What was supposed to be a routine Birmingham Board of Education meeting today turned into yet another chaotic meeting after the board voted to switch attorneys and former state Superintendent Ed Richardson -- who is leading a state team investigating city schools -- stood up and said the vote goes against state orders that the board vote only on items approved by the state.
The state investigation into the school system's governance, finances and academics officially began today.
The Birmingham board has two law firms on retainer -- Waldrep, Stewart & Kendrick and Thomas, Means, Gillis & Seay. The latter firm, a minority firm that board attorney Kenny Thomas worked for, recently dissolved, and Thomas took a job with Alabama State University. A lawyer who had worked for Thomas, Fred Bolling, asked the board if he could replace Thomas as board attorney.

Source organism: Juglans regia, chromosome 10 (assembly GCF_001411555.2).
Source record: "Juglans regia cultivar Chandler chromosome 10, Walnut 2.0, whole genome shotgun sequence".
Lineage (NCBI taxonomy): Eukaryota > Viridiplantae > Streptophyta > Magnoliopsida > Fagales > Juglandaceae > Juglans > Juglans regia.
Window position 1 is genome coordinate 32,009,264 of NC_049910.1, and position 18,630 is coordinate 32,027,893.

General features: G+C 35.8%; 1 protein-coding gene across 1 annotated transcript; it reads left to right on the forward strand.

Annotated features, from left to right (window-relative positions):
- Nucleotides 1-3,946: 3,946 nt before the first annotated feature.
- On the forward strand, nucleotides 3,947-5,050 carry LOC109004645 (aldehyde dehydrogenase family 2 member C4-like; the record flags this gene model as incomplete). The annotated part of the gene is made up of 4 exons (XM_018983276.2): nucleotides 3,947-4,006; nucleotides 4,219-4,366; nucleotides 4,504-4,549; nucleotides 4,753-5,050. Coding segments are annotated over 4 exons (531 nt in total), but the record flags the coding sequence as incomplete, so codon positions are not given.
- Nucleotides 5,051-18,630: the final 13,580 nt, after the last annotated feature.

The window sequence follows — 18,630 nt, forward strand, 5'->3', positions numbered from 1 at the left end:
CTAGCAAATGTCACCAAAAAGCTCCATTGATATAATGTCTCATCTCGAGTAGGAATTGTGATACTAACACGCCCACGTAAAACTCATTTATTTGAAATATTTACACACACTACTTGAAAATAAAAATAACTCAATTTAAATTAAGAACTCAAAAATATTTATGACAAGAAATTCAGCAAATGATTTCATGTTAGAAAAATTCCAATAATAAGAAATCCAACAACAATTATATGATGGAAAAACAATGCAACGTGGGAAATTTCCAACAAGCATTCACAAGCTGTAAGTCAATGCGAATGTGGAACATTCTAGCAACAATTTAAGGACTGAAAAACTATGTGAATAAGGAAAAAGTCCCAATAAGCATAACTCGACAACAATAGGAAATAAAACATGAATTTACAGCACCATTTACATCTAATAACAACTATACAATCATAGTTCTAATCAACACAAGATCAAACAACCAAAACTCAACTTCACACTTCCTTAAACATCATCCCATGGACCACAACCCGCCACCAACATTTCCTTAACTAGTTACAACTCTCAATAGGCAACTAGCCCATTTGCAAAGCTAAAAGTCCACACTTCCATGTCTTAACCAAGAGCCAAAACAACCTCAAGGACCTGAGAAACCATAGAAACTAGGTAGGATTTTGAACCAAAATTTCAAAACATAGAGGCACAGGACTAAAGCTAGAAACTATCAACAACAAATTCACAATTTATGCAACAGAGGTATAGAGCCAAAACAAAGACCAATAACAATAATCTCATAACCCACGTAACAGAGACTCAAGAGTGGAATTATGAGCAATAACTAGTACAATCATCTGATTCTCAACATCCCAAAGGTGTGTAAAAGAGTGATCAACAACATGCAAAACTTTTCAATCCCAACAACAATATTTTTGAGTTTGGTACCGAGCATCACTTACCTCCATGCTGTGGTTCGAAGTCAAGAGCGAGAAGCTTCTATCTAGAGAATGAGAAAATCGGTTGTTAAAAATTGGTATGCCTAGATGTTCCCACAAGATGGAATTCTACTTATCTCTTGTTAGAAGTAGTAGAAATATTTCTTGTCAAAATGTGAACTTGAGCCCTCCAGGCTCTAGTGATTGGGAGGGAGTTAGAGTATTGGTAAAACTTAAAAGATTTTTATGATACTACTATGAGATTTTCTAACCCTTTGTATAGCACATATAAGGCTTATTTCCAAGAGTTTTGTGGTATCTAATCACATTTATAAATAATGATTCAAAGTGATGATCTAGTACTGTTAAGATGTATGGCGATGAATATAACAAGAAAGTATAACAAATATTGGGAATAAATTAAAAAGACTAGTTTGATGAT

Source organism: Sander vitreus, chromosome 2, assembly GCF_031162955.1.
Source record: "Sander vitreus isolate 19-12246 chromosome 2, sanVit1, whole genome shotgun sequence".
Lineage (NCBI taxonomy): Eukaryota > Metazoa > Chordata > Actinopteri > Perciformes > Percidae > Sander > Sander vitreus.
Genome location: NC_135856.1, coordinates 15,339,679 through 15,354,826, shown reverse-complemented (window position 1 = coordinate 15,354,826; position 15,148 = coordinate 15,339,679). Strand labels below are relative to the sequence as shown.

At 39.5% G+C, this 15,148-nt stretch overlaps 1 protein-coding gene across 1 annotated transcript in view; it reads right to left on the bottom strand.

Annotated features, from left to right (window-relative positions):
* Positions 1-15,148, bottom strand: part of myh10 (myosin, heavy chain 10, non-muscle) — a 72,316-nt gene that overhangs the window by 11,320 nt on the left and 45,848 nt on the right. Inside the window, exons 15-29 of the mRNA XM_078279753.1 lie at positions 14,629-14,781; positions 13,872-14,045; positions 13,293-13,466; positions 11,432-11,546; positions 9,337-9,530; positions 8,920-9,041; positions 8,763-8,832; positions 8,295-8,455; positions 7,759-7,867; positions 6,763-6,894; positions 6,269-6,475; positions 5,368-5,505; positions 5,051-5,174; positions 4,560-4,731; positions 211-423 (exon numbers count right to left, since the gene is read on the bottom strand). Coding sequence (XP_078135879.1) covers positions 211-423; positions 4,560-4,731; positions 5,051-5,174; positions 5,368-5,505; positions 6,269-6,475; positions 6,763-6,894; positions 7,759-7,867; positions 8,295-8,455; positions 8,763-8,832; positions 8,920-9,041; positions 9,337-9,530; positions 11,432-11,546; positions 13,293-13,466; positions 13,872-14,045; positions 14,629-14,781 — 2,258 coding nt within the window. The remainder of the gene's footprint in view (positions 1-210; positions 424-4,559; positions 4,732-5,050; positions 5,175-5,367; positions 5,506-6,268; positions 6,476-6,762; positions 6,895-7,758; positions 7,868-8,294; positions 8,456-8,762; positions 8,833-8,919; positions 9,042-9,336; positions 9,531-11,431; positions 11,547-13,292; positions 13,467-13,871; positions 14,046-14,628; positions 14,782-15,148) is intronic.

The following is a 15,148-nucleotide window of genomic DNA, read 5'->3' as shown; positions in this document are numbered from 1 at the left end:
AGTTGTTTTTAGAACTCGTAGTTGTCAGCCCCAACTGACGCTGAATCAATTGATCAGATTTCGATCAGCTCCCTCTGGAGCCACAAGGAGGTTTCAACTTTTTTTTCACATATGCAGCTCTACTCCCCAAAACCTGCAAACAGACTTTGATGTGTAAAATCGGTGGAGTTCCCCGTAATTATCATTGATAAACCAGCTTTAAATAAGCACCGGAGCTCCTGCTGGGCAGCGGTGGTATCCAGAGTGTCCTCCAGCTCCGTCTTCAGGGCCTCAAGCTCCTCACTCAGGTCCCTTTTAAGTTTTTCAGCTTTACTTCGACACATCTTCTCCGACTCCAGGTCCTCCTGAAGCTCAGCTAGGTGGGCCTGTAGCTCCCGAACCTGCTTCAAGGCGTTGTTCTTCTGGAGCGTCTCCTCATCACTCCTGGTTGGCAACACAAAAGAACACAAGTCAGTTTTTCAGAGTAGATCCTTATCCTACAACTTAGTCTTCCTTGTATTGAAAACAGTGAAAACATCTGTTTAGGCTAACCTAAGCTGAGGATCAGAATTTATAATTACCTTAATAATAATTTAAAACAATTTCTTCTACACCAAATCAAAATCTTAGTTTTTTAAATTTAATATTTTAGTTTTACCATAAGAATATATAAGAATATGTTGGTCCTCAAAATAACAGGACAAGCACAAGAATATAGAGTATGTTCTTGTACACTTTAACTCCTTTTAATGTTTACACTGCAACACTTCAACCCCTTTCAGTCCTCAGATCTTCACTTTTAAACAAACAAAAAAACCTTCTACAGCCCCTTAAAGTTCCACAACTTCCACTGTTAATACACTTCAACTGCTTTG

The board approved that request, saying it would cost the school district no extra money since the board already had a contract in place for the minority firm and Bolling will charge no extra.
But Richardson objected to the vote, saying the perception of adding another attorney -- at a time when the board is talking about laying off teachers -- is bad. He said he will report the action to state Superintendent Tommy Bice, to which Birmingham school board President Edward Maddox said, "So noted," and moved on with the agenda.